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The Provinces of
Galicia & Asturias in Spain



The beautiful village of Puente Maceira was something out of a Medieval movie set. It had everything -
an arched bridge, castle, and waterfall.
  Cée was one of a string of pretty fishing villages
we drove through.
This is the view from our hotel window in Playa de Estorde. The weather was perfect, but there were only about 4 people on the beach - plus us!   They were celebrating the festival of the Hogueras de San Juan (Bonfires of St. John) in Sardiñeeiro. We watched them cook hundreds of sardines over coals that they served free with hunks of bread to everyone. Later in the evening they built up the bonfires and jumped over them to rid themselves of evil spirits for the next year.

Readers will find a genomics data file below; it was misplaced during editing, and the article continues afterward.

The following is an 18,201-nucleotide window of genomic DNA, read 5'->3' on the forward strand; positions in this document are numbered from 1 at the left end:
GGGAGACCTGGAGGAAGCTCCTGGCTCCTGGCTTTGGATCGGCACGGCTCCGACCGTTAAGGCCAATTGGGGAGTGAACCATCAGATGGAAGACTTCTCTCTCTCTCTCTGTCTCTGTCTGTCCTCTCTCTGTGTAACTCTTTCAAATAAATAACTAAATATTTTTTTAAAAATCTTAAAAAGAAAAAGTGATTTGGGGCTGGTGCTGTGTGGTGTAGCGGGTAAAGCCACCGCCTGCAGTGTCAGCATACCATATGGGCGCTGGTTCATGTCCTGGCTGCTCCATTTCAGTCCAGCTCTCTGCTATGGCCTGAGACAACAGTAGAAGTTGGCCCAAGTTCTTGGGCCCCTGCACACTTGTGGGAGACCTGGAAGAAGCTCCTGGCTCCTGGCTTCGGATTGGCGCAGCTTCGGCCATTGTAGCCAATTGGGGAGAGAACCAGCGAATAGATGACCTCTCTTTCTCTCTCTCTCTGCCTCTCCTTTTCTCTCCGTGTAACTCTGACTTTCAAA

We ordered a seafood platter and couldn't eat it all - two red necora crabs, small grey and white clams, mussels, langostinos, percebes (the things that look like turtle feet) and long razor clams - all caught that morning.   In Viviero, we met Angel, the owner of Regal Cerámicas. He personally gave us a tour of his
factory /workshop/ museum.
He said he employees over 1,000 people.


Asturias, on the northern coast of Spain,
has remained isolated because it is surrounded by the tallest mountains in Spain - the Picos de Europa.
Some things haven't changed in centuries.
  In Pancar, we once again stumbled onto a village celebrating a festival. The bagpipes are traditional instruments in both Asturias and Galicia.
Lacemakers in Candás.   Sidra (hard cider) is the most popular drink in Asturias. We saw everyone pouring it from the bottle held high over their head into a glass. The idea is to only pour a little to aerate it as much as possible and drink it quickly..
No picture can capture the size and beauty
of these mountains.
  We spent four days hiking the mountain trails
of the Picos de Europa.
Sometimes we were not alone!